This decade alone we have witnessed major disruptions in the travel and transportation industries, but has aviation avoided these disruptions? The most prominent disruption/innovation has been in taxiing, with Uber, and in hospitality, with Airbnb. The music industry, banking, and e-commerce, telecommunications companies, media sources have also felt the reckoning of disruptive forces.
With so many long-standing industries being disrupted, is Aviation next on the chopping block? Let’s take a look at some possibilities, and why it more important than ever to get involved with your fellow aviation professionals.
There appears to be a growing consensus in the aviation community that the rules restricting the foreign ownership and control of airlines are becoming obsolete in an increasingly “open” market; meaning, in layman’s terms, that with increasingly lax international borders the regulations should also adjust (or risk succumbing to disruption). The Centre for Aviation (CAPA) states that “ownership & control rules (O&C) are being overturned steadily by a combination of “cross-border joint ventures”, cross-border equity investments, & the rising influence of the new markets of China & Asia Pacific…”.
Removal of these restrictions would allow meaningful cross-border mergers and acquisitions on a global scale; which in turn would lead to significant benefits to the airline industry’s economic performance. There has been change in this area and some significant examples of governmental waiving of some rules, though it is highly likely that the rules and regulations will remain durable (as they have for over 70 years).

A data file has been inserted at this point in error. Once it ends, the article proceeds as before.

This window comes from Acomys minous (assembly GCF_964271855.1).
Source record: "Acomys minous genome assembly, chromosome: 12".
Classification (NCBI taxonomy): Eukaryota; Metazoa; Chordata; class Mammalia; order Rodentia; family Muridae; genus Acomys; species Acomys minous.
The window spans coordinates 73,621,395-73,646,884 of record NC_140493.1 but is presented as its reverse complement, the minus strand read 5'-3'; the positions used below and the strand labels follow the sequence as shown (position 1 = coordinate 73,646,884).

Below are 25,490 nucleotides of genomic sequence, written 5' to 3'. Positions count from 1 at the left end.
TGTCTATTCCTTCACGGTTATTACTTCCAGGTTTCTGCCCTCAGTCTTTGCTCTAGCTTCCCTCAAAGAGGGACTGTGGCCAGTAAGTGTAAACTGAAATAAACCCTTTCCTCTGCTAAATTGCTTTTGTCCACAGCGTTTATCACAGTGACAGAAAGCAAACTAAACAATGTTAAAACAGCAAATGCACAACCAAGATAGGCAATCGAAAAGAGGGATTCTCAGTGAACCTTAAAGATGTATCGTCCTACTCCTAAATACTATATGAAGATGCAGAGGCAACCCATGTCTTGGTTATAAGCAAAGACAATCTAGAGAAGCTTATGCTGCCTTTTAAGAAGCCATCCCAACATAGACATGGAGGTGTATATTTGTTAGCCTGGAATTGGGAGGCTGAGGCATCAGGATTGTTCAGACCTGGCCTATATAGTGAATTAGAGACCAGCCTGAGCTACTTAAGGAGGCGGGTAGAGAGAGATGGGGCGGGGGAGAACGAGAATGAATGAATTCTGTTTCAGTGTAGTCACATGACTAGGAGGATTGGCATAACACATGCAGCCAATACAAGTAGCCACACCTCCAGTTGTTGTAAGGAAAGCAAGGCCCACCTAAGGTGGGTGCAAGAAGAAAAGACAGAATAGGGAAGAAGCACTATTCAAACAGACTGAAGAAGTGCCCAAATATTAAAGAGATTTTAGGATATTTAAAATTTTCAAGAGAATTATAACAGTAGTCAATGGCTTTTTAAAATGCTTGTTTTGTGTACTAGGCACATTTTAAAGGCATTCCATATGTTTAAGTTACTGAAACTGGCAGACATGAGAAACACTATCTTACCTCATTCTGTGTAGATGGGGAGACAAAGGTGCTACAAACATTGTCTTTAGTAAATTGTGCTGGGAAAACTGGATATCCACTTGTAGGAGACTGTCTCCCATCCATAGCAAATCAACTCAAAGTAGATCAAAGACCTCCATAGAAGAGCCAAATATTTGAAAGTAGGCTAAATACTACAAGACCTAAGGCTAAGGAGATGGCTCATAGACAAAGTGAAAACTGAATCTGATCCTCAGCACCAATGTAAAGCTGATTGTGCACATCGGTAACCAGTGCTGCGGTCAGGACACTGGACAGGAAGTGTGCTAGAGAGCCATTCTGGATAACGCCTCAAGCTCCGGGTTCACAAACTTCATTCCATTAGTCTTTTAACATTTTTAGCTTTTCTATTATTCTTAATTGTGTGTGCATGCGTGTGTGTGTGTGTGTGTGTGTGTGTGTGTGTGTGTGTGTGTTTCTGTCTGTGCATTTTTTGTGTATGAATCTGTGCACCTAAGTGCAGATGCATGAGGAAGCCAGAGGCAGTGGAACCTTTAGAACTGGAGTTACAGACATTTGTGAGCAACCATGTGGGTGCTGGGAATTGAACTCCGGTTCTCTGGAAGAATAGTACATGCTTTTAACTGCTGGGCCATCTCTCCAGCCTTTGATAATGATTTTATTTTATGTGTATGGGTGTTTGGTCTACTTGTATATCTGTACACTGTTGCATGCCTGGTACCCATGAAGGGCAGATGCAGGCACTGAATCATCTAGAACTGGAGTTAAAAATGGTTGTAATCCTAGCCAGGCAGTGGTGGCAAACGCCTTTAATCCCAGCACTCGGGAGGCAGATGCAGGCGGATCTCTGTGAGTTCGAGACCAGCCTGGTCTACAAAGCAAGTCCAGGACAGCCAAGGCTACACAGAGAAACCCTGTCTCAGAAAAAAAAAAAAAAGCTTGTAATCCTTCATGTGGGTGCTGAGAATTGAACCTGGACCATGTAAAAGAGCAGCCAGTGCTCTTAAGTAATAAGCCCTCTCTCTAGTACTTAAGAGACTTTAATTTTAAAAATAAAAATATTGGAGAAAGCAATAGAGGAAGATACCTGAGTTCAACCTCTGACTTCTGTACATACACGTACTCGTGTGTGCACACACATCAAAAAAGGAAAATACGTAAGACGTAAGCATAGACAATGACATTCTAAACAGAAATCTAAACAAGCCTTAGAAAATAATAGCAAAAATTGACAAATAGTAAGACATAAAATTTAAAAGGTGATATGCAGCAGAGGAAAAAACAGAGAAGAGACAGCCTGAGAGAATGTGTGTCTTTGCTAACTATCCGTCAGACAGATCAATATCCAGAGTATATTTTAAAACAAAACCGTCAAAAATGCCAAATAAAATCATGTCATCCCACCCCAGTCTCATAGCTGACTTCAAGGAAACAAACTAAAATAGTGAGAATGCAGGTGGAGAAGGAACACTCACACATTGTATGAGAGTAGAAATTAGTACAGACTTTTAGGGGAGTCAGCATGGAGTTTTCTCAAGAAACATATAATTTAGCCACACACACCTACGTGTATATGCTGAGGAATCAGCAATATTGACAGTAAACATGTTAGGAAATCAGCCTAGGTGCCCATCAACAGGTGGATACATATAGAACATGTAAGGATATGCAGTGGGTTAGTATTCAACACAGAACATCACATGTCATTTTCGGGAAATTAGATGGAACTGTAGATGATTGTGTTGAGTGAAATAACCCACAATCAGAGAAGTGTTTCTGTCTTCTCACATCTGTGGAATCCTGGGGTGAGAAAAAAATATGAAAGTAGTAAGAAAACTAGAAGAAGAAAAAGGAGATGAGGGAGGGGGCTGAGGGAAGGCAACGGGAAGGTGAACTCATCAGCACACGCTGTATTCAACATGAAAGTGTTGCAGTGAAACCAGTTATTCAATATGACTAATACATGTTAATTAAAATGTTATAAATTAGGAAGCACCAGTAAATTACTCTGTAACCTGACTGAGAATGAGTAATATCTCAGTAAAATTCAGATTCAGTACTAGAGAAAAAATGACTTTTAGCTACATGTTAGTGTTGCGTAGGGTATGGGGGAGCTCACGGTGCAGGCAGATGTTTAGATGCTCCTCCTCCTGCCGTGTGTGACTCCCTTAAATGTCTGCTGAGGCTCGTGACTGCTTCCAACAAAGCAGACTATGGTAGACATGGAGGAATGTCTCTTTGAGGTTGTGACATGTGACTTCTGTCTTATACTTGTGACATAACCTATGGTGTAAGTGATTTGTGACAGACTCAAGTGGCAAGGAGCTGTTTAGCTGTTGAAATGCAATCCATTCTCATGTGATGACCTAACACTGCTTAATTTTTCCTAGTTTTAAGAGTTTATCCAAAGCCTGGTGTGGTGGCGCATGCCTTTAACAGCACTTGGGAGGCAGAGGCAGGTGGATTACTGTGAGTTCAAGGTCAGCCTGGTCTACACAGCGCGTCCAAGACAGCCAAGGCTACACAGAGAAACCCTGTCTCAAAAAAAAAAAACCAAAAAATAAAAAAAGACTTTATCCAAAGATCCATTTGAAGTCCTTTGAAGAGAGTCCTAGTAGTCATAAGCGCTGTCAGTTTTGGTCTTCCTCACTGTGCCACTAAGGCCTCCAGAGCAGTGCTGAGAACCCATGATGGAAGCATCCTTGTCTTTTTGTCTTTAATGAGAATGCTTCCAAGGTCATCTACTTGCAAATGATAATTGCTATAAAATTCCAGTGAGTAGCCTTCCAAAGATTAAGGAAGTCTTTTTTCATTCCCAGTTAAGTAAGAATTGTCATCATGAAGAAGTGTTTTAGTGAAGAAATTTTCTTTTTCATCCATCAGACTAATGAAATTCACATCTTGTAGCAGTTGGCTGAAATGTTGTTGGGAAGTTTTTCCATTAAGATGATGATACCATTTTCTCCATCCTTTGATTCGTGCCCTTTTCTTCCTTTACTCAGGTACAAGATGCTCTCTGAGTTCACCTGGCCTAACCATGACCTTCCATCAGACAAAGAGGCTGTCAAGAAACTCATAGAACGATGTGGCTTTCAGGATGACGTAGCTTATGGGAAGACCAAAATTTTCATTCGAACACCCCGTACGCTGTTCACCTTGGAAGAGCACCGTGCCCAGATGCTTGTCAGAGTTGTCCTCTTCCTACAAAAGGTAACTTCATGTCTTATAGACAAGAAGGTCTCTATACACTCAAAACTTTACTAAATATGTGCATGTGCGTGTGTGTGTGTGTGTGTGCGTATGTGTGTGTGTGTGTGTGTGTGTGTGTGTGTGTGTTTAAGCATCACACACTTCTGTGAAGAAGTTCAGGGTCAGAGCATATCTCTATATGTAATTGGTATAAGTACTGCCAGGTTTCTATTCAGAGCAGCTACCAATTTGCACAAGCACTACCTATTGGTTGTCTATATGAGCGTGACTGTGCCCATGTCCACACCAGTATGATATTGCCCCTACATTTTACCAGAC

The typical aviation or airline ticket purchase usually is gone through the airliner itself, that is until 3rd party innovators (or disruptors) recognized the void that this was creating in the marketplace. New, non-aviation, retailers that have highly specific data are learning (quite expertly at that) on how to exploit the data gathered. Because of the speed and the access that these 3rd party retailers are given, they will quickly take on the role of selling end to end travel (which the airliners will only have one part).
While these retailers have much access to greater amounts of data with relative ease, airliners are confined to their customers alone, which leaves them to oftentimes fight among themselves for more access.
The results of this mean that, while retailers and airlines often come from drastically different backgrounds and fields, airlines become the pipelines for air travel instead of the previous “one-stop shops”. Retailers are quickly becoming the newest (and almost exclusive) platforms for sales.
With the turbulence this disruption is bound to create, it defies logic that airlines will be entirely immune to the movement. This is why it is more important than ever to become more involved in the aviation professional community namely, spreading your physical awareness with other professionals.
One way to expand your presence (and maybe provide a bit of peace of mind) is by attending trade shows with both big name and small businesses in attendance. The big companies may have experience, which will prove vitally important, while the smaller companies may have insights formerly unthought of due to the constant need to improve, innovate, and disrupt.
PBExpo 2019 is the next step. There are hundreds of companies in attendance, all of whom have unique insights formerly unseen. Shaking hands and mingling with these individuals is HOW DISRUPTION IS CREATED! By combining efforts to constantly improve, and innovate, is where the future of the industry lies.
The future lies with PBExpo 2019!
For more information on how to secure a booth or your attendee ticket, visit pbexpo.org or call PartsBase today at 561-953-0700.